By: Chuck Blacher, Industrial Specialist
Industrial vacancy rates of 10.1 percent and 11.6 percent for Tucson and Phoenix are among the highest in the nation. Cities back East like Providence, Rhode Island, whose entire economy was fueled by the manufacture of costume jewelry, which is nonexistent now due to imports, is at 8.1 percent and Rochester, New York, who lost their largest employer Eastman Kodak, stands at 9.7 percent below Tucson’s vacancy rate.
Most communities west of the Mississippi are faring much better than Tucson or Phoenix. Listed below are major cities that are doing much better with lower industrial vacancy rates than Tucson:
1. Corpus Christi 7.5 % 7. Los Angeles 3.2%
2. Dallas 7.7 % 8. New Orleans 6.2%
3. Denver 4.4 % 9. Portland 5.4%
4. Houston 4.8 % 10. Seattle 4.9 %
5. Lubbock 2.3 % 11. Albuquerque 5.6%
6. Las Vegas 8.5% 12. Salt Lake City 4%
These communities are doing something right or Arizona is doing something wrong. You can no longer depend on home construction or retirees to fuel the economy here in Tucson. Increase employment and fill up your vacant industrial buildings. Hospitality and service jobs are low paying and not the answer. Recruiting solid manufacturing jobs is probably the answer. Bodies take up space and reduce vacancy rates; thus, the whole economy benefits from higher paying jobs, etc. etc.
The highest vacancy rates nationally are in Wilmington, Delaware, at 18.7 percent, Syracuse, New York, at 10.1 percent on par with Tucson, and Rome/Utica, New York, at 13.2 percent. I guess in upstate New York the students graduate from high school, quit milking the cows and flock to the nearest city. My wife did and so did most of her classmates.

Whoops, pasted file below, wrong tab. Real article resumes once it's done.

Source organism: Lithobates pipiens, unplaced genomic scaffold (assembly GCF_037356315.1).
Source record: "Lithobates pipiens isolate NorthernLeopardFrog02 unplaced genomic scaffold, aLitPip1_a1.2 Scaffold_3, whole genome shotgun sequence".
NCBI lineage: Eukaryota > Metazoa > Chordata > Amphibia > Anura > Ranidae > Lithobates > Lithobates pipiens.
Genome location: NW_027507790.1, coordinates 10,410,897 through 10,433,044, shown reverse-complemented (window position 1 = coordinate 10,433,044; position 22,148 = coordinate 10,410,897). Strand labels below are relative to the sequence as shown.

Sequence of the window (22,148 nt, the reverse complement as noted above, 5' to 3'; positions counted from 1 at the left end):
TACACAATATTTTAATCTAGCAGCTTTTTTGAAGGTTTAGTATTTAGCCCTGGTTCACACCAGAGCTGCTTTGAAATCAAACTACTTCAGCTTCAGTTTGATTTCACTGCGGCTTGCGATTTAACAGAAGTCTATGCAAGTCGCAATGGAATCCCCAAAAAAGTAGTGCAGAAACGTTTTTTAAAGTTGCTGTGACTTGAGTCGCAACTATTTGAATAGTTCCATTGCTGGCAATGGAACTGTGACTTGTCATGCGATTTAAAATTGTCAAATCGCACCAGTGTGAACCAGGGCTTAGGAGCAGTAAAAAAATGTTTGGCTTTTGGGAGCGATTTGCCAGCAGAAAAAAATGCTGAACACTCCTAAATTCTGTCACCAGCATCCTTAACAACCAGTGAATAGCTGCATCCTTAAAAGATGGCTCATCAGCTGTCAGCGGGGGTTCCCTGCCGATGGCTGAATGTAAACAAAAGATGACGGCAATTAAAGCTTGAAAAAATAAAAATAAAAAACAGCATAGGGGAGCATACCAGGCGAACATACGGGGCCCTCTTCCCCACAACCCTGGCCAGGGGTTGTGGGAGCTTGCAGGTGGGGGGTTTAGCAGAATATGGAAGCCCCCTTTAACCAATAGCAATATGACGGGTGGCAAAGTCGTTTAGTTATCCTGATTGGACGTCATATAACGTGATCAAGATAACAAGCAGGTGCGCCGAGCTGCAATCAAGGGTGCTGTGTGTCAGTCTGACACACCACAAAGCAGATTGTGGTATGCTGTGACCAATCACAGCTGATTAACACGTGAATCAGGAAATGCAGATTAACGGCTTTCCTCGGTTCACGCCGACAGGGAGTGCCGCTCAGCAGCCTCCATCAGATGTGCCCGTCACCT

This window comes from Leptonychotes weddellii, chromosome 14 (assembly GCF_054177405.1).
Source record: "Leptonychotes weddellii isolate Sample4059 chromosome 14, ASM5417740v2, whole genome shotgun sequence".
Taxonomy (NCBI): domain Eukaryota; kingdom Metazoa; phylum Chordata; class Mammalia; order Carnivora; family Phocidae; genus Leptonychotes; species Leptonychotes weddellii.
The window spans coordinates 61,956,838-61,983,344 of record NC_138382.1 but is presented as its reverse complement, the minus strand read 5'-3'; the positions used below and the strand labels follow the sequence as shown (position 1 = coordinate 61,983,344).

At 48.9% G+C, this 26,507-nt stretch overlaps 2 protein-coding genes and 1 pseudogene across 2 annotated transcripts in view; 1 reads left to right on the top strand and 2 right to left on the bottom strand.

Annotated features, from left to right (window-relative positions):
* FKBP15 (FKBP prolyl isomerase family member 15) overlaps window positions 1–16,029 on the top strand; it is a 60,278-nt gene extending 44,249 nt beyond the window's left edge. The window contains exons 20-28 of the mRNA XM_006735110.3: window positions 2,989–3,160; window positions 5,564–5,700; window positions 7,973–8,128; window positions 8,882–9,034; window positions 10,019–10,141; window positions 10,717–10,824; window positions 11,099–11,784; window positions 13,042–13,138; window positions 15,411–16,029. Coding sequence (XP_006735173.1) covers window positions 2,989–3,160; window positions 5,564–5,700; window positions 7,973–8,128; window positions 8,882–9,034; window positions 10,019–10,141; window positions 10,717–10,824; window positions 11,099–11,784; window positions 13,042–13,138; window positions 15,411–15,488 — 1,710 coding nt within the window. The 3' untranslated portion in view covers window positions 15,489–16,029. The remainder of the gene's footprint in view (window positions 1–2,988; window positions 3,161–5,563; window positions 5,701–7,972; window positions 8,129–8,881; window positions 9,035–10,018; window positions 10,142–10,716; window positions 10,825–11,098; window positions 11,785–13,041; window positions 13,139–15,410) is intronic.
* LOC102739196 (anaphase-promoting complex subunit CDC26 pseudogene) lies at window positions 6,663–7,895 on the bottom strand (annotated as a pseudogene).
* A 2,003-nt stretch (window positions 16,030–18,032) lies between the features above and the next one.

Tucson’s industrial vacancy rate was down slightly the first half of 2015 from 10.7 percent to 10.1 percent. Not enough to get our temperatures down, we’ve got plenty of heat in the wrong places.
Nationally, 280,000 jobs were added in May, but the unemployment rate increased slightly because more people entered the job market anticipating work. Unemployment nationally is currently at 5.5 percent, which really doesn’t represent what the “true” unemployment rate is.
The largest first-half lease signings in Tucson were: 45,908 square feet by Cactus Portable Storage at 6161 S. Palo Verde, 27,500 square feet signed by Genco 1 at 6350 E. Littletown Rd, and 25,295 square feet signed by Schletter at 2201 N. Forbes Blvd.
There is currently 270,000 square feet of industrial space under construction, 210,000 square feet for FedEx and a 60,000 square-foot facility pre-leased to Ventana/Roche. There were 11 sales of industrial buildings during the first half of 2015, 5,000 square feet or larger. Two of these were to the University of Arizona.
The average rental rate for industrial buildings here in the Tucson Market is $6.50 per-square- foot, up from $6.49 per-square-foot at the end of 2014 – not much of an increase due to the lack of demand. The total Industrial Market here in Tucson consists of 40,383,000 square feet, of which 10.1 percent is vacant. That’s over 4,000,000 square feet and quite a challenge to lease up without any jobs coming in or a hot residential market.
Obviously, 360 days of sunshine isn’t doing the trick. Our summers are tough just like the winters are back East. The bottom line is what’s important to lure companies to Tucson. Tucson must be competitive with tax incentives to lure companies here. CEO’s need to justify their moves to satisfy their stockholders and the bottom line.
While the Retail Market is doing better than the Office, Land or Industrial Markets with a few more burger chains, we can probably be a cowtown again or become the burger capital of the world. Tucson has sooo much to offer, so let’s do it right.